A Training Game does not affect your hi-score. That is, your number of won games and win percentage is unaffected. It can also be played over 6 or 9 rounds compared to the standard 12 round game. In that case your required total colony score to win adjusts accordingly. A Training Game can be played solo against 3 AI players, where a Tournament game allows a maximum of 2 AI players. IMPORTANT NOTE: To count a tournament game as “legally finished”, at least 2 human players must remain in play until the game has finished! While a game is not counted as abandoned if only 1 human player remains in the end, it is also not counted towards a “win” with regards to the hi-score ranking!
Once you’re connected to a game, you can press the J key to join as a player, and A key to add an AI, assuming you’re hosting the game. Each human player must press their action button (Space or Ctrl) to indicate their readiness to play. Once all humans have “buzzed in”, all planeteers board the colony ship and the game begins!
By default, you control the game with the Arrow Keys and Space Bar.
The Arrow Keys move your avatar while Space Bar is your action button, which makes selections and performs actions.
You can use the Enter key to chat with the other players.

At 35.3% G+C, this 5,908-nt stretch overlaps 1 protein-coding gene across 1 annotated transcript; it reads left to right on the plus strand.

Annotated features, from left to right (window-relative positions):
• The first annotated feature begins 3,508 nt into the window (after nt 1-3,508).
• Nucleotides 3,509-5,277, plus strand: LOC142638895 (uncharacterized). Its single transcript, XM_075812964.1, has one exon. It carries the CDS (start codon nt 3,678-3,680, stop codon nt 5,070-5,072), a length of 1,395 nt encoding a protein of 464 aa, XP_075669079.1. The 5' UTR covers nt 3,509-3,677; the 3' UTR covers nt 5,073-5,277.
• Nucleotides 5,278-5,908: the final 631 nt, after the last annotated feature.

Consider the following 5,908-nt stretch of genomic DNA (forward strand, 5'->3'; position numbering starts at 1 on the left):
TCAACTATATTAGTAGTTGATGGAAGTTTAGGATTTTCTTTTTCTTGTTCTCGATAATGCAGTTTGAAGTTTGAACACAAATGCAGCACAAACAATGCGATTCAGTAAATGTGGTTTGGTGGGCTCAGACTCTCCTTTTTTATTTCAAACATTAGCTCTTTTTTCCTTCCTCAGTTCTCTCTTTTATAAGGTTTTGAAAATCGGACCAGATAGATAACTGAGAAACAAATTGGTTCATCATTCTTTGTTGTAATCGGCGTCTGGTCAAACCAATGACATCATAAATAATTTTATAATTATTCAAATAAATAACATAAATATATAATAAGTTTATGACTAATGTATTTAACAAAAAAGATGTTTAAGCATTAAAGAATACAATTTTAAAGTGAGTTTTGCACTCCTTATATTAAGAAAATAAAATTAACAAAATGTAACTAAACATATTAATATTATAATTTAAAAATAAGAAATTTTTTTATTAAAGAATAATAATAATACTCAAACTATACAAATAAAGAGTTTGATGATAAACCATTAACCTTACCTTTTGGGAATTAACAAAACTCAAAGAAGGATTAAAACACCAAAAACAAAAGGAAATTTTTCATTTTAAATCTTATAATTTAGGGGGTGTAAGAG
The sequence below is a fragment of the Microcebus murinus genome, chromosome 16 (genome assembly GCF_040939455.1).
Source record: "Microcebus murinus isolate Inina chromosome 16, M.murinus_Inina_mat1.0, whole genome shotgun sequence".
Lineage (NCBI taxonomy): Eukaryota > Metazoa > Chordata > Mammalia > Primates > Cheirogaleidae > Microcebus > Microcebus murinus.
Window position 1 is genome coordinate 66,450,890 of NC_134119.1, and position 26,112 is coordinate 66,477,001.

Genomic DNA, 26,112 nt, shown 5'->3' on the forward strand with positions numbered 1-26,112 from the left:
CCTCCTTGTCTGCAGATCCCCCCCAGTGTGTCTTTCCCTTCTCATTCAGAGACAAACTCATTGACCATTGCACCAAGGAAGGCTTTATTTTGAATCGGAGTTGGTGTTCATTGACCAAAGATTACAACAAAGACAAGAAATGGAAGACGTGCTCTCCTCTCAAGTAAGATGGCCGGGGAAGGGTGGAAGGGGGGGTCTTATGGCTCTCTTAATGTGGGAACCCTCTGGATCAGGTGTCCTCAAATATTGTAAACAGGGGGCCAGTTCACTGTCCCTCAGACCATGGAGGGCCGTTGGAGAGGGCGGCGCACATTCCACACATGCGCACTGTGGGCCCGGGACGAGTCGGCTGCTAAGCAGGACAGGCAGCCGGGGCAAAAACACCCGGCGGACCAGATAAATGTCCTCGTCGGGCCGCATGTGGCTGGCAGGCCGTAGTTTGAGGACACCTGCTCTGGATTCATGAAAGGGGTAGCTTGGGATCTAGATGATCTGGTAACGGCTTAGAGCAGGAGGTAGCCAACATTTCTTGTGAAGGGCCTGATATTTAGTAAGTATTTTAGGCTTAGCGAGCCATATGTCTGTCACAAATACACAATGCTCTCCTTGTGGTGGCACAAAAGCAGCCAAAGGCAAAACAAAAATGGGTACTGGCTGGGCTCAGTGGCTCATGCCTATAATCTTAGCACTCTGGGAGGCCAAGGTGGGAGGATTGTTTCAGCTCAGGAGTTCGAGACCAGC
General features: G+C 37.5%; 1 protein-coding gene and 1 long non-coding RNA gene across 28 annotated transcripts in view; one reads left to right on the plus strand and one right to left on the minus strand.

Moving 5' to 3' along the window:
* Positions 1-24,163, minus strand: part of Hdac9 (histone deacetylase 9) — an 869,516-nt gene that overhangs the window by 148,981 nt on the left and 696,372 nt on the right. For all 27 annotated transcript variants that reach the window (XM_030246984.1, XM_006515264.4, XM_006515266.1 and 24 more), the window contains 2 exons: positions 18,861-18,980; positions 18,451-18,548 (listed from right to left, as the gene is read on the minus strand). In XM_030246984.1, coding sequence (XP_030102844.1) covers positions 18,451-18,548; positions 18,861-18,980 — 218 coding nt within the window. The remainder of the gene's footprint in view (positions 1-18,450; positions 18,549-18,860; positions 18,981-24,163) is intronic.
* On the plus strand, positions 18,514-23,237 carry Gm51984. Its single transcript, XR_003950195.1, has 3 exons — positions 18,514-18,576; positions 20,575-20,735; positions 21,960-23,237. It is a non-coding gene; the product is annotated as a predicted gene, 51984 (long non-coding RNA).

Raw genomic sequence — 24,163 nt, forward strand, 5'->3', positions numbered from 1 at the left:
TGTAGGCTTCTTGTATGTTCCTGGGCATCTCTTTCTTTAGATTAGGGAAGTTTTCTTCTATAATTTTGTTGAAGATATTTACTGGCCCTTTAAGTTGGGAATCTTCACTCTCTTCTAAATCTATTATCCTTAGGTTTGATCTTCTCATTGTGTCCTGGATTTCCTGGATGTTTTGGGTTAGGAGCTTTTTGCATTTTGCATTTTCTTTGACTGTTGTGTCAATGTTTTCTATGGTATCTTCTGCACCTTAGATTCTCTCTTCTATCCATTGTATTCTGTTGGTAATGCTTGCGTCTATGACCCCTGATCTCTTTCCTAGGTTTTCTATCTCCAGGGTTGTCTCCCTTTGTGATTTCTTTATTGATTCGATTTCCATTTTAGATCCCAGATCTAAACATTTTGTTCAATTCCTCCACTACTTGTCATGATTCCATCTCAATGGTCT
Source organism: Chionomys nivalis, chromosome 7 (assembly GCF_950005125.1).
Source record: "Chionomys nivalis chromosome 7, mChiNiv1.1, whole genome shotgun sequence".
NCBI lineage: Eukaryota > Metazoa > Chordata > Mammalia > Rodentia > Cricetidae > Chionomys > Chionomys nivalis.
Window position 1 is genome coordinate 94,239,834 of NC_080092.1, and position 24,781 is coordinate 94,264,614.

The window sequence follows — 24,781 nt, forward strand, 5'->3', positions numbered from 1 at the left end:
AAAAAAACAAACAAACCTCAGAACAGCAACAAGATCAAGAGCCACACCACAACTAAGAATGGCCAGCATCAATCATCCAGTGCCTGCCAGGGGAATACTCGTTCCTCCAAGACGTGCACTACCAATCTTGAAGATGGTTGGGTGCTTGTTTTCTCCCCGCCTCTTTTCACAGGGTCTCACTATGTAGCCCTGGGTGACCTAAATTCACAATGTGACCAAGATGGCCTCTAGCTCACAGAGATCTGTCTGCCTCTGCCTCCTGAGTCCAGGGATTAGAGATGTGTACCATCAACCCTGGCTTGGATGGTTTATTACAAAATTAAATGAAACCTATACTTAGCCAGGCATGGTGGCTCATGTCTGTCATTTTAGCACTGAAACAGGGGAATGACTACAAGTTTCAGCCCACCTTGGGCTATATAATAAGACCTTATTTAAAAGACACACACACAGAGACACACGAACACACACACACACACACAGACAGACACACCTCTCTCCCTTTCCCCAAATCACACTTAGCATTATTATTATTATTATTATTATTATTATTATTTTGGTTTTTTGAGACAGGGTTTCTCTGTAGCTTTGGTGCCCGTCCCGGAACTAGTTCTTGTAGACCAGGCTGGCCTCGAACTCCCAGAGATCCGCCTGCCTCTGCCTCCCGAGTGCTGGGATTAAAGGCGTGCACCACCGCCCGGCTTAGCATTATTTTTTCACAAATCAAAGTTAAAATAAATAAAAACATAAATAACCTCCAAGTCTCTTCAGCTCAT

When you’re done chatting you can either click on the main game display or press Escape to resume control of the game.
III. Elements of Play
At the beginning of the game, the Federation colony ship lands in an arbitrary portion of Planet Irata consisting of “plots” of land, arranged in a grid of 5 rows and 9 columns. The center column has a valley running north-south, in which a river flows. The very center of the map is literally the Town Square, where the colony lives and works, and contains various offices, outfitting stores, and the MULE Corral.
To harvest and collect the planet’s resources, you and the other players must purchase MULEs from the Corral, outfit them to collect specific resources, and install them on plots of land.
Most of the plots on the map are flat plainland, but 2 plots on each row are guaranteed to contain mountainous terrain, indicated by 1-3 peaks. Each type of terrain has its own unique qualities which can benefit/inhibit players’ production of resources.
Smithore is a durable metal used in the production of MULEs. Between game turns, the Store will build an additional MULE for every 2 units of Smithore it has. The Corral has room for up to 14 MULEs.
Smithore is most plentiful in the mountains (the more peaks the better), but there is still some to be found in the plains areas. You cannot mine for Smithore in the river valley due to erosion concerns.